A prominent narrative going into CMJ this year was the surge in the popularity of hardcore music, and at the forefront of that discussion was Sacramento’s Trash Talk. Though Trash Talk have been together, and been very good, for a number of years, they pretty much stacked paper at CMJ, from a press clip standpoint. Trash Talk came to embody a city that no one really knew much about — outside of that they have a former NBA fan favorite as a mayor — but what they did know wasn’t pleasant. Sacramento is a reputably scuzzy, rundown city, a petri dish for the Trash Talks of the world. In terms of writing a press release, or blurbing a band, that’s some pretty clean, easy-peg stuff when you’re trying to find the right contextual phrasing for a band. But, once you take into account all the distinct, separable types of music, from Raleigh Moncrief’s moving style mishmash to Chelsea Wolfe’s dark, spare rock incantations, it’s not so easy to put Sac-town in a box like that.
Band To Watch nominee Raleigh Moncrief, who makes music that’s a compelling blend of R&B, hip hop and indie rock on his Anticon debut, doesn’t mind this characterization too much. “Where they [Trash Talk] play and what they put off is pretty Sacramento, honestly,” he says during a recent phone conversation. But he rejects the notion of Sacramento having a singular sound, as many of the musicians working in Sacramento prefer to focus on their own thing instead of imitating something trendy. “What I think is cool is that there is no sound. Nothing’s fucking popular here.”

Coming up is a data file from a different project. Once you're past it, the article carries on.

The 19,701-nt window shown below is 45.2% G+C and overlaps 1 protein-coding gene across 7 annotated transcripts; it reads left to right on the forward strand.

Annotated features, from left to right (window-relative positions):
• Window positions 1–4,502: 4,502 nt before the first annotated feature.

But the enthusiasm in Sacramento is tangible, evidenced by the youth and demand for live shows. “The energy is so raw,” says Terra Lopez, lead singer for local indie rockers Sister Crayon. “When we play here, because it is a smaller city, it’s literally hundreds of people come out, pack the place, and everyone is just vibing! It’s like a hip hop show. The energy is so intense. It’s like nowhere else we’ve ever played.”
“There isn’t that bullshit competitiveness which there is in other cities, which I get,” Lopez says. “In Sacramento, everyone is rooting for one another. We were just featured in NYLON magazine and the overall happiness for the band was felt everywhere. It’s really rare.”
But, Moncrief and Lopez both cite a lack of all-ages venues in Sacramento, something that comes alongside the city’s poor economic fortune of late, and fails to tap into a burgeoning bushel of young people living in Sacramento.
“In terms of progressing the art here, it’s bad,” Moncrief says. “It’s a battle that’s been fought for decades, every all-ages venue that gets started up gets shut down eight months later and it’s one of those types of things. Galleries can’t stay in business, record stores can’t stay in business. Everything is for lease; certain blocks are empty.”
“Right across the tracks from where I live is Tent City,” Moncrief continues. “That’s the name of it. There’s a couple of rivers that run through Sac and the banks of the rivers are basically homeless cities that they’ve built. There is a big division of class here. The suburbs, there’s a lot of money in certain parts of the suburbs, but right next door it’s like post-apocalyptic almost.”